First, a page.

When quiet diplomacy equals silence on human rights
While you’re watching the Commonwealth Games closing ceremony tonight, take a moment to look at the VIP box.
The first guest of honour in New Delhi is Britain’s Prince Edward, there representing his mother, the Queen, in her capacity of Head of the Commonwealth. Nothing unusual about that. But alongside him in the guest of honour spot will be Mahinda Rajapaksa, the President of Sri Lanka.
The Games are these days the most visible expression of the Commonwealth itself – an organisation which aims to promote democracy, human rights, good governance, the rule of law, individual liberty, egalitarianism, free trade, multilateralism and world peace.
Democracy? President Rajapaksa was re-elected in January in an election in which he used state funds to campaign and ensured that the State-run news media effectively silenced opposition candidates.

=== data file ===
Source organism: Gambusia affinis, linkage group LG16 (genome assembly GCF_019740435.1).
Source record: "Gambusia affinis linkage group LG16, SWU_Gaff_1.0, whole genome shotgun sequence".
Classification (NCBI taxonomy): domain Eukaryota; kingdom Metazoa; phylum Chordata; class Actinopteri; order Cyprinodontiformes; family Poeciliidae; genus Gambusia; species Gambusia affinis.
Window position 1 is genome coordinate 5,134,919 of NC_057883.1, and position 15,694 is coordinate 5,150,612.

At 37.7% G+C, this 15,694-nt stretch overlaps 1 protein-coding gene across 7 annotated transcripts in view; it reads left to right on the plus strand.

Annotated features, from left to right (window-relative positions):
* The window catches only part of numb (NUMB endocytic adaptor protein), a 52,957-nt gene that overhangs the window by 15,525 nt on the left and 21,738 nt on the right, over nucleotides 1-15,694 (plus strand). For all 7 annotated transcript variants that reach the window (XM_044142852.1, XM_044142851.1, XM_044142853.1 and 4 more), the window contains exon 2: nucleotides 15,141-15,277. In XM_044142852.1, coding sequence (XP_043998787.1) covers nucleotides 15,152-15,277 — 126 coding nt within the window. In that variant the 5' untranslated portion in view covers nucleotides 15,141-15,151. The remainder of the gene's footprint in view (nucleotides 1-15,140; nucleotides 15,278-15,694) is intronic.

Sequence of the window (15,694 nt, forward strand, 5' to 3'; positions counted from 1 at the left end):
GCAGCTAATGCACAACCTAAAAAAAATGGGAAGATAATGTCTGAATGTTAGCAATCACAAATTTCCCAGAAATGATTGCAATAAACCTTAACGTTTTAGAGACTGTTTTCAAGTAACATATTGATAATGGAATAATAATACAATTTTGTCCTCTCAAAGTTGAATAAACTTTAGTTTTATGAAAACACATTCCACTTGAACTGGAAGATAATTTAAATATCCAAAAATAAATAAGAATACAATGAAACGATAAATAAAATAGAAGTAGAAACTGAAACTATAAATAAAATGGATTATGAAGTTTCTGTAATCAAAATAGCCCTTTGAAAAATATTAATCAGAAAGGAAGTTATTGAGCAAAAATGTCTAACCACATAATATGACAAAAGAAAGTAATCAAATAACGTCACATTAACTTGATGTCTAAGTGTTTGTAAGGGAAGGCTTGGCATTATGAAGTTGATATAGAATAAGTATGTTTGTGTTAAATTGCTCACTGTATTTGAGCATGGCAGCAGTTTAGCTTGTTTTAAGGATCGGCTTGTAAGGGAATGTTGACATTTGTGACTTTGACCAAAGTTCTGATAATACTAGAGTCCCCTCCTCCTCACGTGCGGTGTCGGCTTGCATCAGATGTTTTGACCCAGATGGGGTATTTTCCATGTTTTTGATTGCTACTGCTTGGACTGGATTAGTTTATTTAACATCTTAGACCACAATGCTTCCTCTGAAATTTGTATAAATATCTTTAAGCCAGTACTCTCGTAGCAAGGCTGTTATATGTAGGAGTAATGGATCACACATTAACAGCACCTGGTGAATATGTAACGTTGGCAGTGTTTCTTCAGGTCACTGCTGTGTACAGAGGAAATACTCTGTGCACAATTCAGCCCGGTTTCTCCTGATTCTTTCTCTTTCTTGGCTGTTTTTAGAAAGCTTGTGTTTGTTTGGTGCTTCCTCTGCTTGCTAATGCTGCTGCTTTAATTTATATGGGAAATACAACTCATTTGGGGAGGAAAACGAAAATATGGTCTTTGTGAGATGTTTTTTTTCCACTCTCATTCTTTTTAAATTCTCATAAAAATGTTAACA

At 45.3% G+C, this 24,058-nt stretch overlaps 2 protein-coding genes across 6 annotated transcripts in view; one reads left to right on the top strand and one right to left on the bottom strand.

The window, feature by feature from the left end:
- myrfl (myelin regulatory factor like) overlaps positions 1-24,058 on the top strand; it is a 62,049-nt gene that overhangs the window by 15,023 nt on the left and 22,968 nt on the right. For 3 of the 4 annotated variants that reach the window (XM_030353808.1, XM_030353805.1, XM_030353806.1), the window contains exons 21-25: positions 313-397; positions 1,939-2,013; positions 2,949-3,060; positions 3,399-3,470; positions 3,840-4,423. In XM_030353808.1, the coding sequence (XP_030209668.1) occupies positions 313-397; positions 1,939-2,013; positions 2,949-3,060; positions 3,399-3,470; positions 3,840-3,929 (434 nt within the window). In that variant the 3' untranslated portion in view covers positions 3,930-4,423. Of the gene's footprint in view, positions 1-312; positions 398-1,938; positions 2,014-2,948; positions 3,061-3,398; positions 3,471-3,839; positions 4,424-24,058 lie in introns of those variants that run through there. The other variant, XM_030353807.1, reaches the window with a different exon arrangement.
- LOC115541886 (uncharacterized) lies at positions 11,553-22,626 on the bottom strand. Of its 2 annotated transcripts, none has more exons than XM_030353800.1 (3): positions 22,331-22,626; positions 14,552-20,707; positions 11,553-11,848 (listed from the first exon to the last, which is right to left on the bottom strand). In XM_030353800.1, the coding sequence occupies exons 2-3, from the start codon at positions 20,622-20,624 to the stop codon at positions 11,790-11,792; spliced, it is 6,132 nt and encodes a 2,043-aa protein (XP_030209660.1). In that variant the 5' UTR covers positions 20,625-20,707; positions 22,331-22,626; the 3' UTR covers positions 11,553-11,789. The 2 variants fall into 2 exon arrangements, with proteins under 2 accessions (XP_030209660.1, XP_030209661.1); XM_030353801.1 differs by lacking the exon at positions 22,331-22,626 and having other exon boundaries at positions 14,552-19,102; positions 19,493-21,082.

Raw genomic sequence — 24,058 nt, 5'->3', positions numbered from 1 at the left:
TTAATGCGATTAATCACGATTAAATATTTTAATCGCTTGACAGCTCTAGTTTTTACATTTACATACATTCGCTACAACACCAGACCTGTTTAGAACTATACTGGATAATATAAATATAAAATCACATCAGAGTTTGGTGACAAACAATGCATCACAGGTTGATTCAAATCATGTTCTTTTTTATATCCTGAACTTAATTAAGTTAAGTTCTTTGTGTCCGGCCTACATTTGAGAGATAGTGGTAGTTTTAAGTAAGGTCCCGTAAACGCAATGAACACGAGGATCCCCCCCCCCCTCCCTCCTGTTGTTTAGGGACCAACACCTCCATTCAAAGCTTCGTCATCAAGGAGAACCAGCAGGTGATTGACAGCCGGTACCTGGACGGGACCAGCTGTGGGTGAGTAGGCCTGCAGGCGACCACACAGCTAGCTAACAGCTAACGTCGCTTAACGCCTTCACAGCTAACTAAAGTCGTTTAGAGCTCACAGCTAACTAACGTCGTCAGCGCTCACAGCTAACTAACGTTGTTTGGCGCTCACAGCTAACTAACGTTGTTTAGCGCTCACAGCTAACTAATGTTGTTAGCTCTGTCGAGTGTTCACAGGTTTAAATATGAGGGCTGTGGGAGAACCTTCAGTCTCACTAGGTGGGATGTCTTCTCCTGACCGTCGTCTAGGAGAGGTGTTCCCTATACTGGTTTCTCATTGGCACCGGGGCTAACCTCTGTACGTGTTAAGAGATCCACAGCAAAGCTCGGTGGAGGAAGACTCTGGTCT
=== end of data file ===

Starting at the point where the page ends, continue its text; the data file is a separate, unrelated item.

Human rights? Amnesty International and Human Rights Watch have both condemned the Sri Lankan Government repeatedly for breaches, which continue despite the government’s complete victory over the Tamil Tigers.
The Tigers, as the originators of suicide bombing in the modern era, were bound to trigger harsh counter-measures; but the Tigers are now a completely beaten and spent force, yet the authoritarian structure mobilised against them remains.
Sri Lanka continues to be a major source of refugees seeking to come to Australia by any means they can. The minority Tamils seem certain to be cut out of any say in government indefinitely, especially now that Rajapaksa has passed a constitutional amendment allowing him to run for the Presidency as often as he likes.
It’s still eminently possible, however, that Sri Lanka will get the right to host the Commonwealth Games in 2018.
But that’s the Commonwealth way, it would seem.
This relic of the British Empire is still, in theory, a major force in international relations.
Once known as the British Commonwealth, now as the Commonwealth of Nations, it has its headquarters in historic Marlborough House, close to the London residence of HRH Prince Charles.